A national non-profit organization is breaking down the language barriers keeping some immigrants from getting the post Katrina help they need. Boat People SOS uses case workers and interpreters to help people who limited English fill out paperwork.
The words were in her native tongue, so the information Thoung Thi Huynh needed wouldn't get lost in translation. She is one of hundreds of South Mississippi Vietnamese Katrina left homeless.
"A lot of people don't speak English," said Huynh. "The Vietnamese community has many people who speak English and are fluent in English. They can help others in the Vietnamese community."
At Boat People SOS, Vietnamese interpreters work with people who speak little to no English, and therefore are having trouble getting help after the hurricane.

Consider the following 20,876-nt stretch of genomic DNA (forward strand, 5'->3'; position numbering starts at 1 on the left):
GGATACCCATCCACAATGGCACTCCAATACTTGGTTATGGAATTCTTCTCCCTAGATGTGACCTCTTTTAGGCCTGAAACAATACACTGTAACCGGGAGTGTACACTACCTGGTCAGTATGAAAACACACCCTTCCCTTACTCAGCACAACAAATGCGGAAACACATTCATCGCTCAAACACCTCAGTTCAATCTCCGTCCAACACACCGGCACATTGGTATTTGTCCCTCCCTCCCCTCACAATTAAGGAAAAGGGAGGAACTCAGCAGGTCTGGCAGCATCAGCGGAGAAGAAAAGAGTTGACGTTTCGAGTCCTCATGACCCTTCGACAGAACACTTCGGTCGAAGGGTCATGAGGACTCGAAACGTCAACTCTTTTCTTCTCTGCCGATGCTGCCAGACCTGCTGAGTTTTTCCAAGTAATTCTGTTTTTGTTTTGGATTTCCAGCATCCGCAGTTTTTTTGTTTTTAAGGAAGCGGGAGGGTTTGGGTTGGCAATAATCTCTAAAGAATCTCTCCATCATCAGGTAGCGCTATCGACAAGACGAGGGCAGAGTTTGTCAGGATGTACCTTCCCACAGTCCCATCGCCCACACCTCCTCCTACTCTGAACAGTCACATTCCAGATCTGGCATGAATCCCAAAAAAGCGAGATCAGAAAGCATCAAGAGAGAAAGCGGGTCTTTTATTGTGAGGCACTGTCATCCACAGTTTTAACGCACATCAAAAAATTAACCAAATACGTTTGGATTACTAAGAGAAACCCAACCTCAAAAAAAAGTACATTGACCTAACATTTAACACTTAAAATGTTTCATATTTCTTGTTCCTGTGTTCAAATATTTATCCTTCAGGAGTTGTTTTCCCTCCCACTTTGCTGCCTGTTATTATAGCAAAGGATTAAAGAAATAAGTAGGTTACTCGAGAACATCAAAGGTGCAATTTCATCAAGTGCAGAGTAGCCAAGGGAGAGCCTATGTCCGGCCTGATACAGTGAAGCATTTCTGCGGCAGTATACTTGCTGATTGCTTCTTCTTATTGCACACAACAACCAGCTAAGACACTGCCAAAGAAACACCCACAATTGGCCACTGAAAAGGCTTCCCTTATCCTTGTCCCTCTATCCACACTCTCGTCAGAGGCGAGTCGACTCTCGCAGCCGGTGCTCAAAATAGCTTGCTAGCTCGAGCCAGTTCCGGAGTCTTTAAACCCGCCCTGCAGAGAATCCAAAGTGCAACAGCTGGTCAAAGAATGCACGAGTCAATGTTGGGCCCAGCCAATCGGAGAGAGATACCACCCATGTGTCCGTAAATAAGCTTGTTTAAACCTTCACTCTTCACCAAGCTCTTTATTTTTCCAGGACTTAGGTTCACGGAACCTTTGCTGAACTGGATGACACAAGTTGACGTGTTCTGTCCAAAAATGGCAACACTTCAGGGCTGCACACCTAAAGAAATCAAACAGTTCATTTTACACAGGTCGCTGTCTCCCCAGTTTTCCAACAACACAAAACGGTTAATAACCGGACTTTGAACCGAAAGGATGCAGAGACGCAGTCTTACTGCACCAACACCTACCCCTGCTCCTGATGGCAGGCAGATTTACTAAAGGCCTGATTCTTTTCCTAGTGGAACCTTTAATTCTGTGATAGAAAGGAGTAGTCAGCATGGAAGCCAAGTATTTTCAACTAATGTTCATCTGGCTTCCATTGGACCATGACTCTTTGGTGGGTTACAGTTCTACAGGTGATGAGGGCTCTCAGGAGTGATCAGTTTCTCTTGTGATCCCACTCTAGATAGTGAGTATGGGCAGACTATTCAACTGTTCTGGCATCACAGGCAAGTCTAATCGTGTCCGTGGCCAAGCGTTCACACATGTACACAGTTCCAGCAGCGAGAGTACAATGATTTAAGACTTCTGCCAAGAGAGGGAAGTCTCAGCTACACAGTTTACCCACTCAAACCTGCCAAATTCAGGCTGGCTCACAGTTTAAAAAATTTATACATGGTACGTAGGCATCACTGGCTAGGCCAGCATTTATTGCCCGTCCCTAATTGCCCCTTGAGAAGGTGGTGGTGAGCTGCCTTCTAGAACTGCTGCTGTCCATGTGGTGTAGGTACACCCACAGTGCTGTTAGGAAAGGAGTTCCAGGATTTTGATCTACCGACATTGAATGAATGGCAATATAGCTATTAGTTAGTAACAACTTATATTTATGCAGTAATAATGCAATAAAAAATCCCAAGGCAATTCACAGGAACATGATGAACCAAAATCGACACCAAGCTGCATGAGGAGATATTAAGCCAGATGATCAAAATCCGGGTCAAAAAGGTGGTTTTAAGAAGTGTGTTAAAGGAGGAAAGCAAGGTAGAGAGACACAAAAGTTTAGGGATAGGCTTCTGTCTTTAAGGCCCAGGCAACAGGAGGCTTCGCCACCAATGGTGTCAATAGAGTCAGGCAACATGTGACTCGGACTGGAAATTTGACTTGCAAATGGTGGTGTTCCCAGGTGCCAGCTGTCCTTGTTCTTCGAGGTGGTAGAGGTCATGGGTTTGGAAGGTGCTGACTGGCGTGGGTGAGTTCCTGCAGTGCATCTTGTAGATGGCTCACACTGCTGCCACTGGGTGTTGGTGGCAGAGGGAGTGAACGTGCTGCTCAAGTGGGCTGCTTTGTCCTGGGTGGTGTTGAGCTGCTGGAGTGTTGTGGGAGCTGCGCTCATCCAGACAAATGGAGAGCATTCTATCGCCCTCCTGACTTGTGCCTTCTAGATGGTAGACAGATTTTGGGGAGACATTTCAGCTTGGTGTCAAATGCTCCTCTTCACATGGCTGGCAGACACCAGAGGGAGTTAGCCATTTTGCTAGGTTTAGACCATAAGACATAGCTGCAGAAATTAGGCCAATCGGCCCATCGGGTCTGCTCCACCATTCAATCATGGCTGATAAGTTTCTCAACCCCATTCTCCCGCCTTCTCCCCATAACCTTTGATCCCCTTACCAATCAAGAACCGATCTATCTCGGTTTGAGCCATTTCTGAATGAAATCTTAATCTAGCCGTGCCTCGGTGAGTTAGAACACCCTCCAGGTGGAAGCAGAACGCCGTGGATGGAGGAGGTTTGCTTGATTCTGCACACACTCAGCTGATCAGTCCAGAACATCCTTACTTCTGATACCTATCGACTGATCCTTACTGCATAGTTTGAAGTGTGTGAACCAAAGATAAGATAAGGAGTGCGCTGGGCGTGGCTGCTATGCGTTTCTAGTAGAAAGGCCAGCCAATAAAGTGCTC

Case manager Cathy Jourdan said, "Of course they're dealing with the same loss as everyone else, the homes, but it's a little more difficult for them."
Case workers say even if immigrants have fairly good English skills, the complicated paperwork can be overwhelming.
"I think they are intimidated when they get a stack of government forms or insurance forms and they're all in English," said Jourdan. "Even though they may read, write and speak English, they're not confident they understand it. We help them with any paperwork and linking them to any other resources in the community."
Helping the immigrant community recover from Hurricane Katrina is what drew Boat People SOS to Biloxi but don't expect the organization to leave once all the debris is picked up because they are here for the long haul.
"We're going to offer computer classes, ESL classes, citizenship programs because they're has been a lot of interest as people come through," said Jourdan.
Along with Biloxi, Boat People SOS also set up centers in Houston and New Orleans after the hurricane. There are also interpreters for Spanish speakers.